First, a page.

IN a move to boost the modernization program of the Department of Interior and Local Government’s Bureau of Fire Protection, Republic Act (RA) No. 9514, the Fire Code of the Philippines of 2008, was signed into law on January 15, 2009, repealing the 31-year-old Fire Code.
RA 9514, enacted by the Senate and House of Representatives on October 6, 2008, and October 8, 2008, respectively, created a Fire Protection Modernization Trust Fund (FPMTF). Under the law, 80 percent of the Fire Code fees shall be remitted to the National Treasury for the FPMTF, while 20 percent shall be set aside by the city or municipal government concerned for the use and maintenance of the local fire station.
Private fire volunteers and fire practitioners are required to undergo a mandatory training and competency evaluation to be conducted by the BFP. These volunteers will be under the direct operational control of the BFP fire ground commander during firefighting operations. This initiative will ensure that fire volunteers and fire practitioners will be properly prepared and equipped with the needed skills to respond to critical situations.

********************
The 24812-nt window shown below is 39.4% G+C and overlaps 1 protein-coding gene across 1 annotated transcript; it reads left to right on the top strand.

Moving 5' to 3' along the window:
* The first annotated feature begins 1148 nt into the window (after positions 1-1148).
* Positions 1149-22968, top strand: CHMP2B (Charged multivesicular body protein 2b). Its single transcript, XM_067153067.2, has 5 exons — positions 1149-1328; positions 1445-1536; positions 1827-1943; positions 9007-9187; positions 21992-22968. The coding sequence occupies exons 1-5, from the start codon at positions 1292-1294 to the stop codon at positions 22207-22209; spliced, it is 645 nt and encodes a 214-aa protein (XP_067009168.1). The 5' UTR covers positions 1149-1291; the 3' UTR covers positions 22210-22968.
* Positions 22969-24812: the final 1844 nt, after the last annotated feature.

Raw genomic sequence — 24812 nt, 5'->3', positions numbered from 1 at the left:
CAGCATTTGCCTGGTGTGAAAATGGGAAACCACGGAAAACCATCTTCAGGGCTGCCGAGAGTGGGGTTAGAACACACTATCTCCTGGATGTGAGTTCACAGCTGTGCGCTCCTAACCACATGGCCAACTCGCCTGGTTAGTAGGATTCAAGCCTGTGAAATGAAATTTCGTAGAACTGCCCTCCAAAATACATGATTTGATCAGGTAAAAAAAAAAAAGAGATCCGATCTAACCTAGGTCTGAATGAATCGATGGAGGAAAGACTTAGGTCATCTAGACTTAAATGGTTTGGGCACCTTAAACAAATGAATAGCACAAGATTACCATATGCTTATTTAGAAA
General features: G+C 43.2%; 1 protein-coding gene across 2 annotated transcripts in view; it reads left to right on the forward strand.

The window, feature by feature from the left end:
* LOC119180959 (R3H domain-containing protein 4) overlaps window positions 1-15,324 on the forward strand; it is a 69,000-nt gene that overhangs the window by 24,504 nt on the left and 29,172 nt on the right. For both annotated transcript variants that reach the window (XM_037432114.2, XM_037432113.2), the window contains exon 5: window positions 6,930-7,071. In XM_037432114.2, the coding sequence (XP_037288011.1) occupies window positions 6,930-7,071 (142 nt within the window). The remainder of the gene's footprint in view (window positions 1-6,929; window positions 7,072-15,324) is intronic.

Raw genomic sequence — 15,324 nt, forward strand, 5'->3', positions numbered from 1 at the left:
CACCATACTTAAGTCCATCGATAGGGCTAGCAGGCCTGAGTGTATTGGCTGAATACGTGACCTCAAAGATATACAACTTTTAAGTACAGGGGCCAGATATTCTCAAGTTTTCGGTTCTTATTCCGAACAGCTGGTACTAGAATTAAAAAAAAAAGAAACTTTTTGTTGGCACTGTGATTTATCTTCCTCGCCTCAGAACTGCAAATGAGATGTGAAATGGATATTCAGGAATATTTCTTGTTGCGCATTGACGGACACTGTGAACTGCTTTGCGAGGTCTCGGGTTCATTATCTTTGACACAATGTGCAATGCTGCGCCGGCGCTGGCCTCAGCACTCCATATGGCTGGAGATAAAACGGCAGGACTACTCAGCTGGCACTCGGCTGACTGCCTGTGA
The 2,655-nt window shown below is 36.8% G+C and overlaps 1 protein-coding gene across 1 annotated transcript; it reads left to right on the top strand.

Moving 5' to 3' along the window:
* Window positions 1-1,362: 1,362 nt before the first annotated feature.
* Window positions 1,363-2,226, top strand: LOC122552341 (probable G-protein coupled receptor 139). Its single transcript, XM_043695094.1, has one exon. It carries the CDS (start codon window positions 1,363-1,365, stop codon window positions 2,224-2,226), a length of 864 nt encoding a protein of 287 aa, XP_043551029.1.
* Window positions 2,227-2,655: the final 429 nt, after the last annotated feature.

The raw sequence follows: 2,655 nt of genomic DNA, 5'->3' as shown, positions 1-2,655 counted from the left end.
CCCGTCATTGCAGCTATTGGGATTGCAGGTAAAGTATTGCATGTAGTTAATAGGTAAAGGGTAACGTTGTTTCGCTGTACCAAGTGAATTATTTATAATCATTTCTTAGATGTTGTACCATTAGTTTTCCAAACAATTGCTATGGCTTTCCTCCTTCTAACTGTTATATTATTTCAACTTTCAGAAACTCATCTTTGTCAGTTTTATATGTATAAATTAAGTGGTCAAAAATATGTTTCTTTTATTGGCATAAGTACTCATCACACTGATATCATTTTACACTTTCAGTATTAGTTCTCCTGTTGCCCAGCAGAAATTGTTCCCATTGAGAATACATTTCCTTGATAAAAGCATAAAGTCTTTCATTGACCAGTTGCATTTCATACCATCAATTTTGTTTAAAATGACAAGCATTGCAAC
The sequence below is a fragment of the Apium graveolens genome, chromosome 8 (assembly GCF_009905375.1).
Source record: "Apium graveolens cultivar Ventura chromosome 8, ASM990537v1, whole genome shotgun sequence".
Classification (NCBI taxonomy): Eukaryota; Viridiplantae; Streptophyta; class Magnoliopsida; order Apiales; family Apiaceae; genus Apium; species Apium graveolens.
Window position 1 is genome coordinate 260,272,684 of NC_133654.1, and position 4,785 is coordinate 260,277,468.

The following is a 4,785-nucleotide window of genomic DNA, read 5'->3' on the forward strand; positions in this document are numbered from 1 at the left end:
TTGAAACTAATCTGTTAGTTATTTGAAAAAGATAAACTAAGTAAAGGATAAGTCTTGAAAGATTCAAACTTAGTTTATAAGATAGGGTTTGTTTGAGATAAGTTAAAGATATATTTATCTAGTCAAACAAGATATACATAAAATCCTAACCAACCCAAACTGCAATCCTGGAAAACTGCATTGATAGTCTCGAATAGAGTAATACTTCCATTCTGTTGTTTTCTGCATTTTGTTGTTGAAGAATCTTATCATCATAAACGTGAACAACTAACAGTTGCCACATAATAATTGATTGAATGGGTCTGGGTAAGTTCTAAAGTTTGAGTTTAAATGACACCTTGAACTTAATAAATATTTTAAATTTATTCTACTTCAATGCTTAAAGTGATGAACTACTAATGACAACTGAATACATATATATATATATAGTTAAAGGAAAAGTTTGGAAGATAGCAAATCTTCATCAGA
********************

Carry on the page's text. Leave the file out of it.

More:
The new law accords the BFP chief authority to issue closure orders for buildings or structures declared as fire hazards, and “deliberately order the removal of hazardous materials or halt hazardous operations of business establishments whose physical layout is prone to industrial-related fire incidents, or order the work stoppage of structures still being constructed for the absence or violation of any approved construction plan.” It imposes accountability on public officials and employees, as well as criminal penalties for negligence, malfeasance, or misfeasance in performing their sworn duties to the country.
The Fire Code of the Philippines of 2008 will go a long way in carrying out the much-needed rehabilitation and modernization of our country’s firefighting equipment and facilities and enable our firefighters to perform their duties more efficiently and effectively.
Opinion and Editorial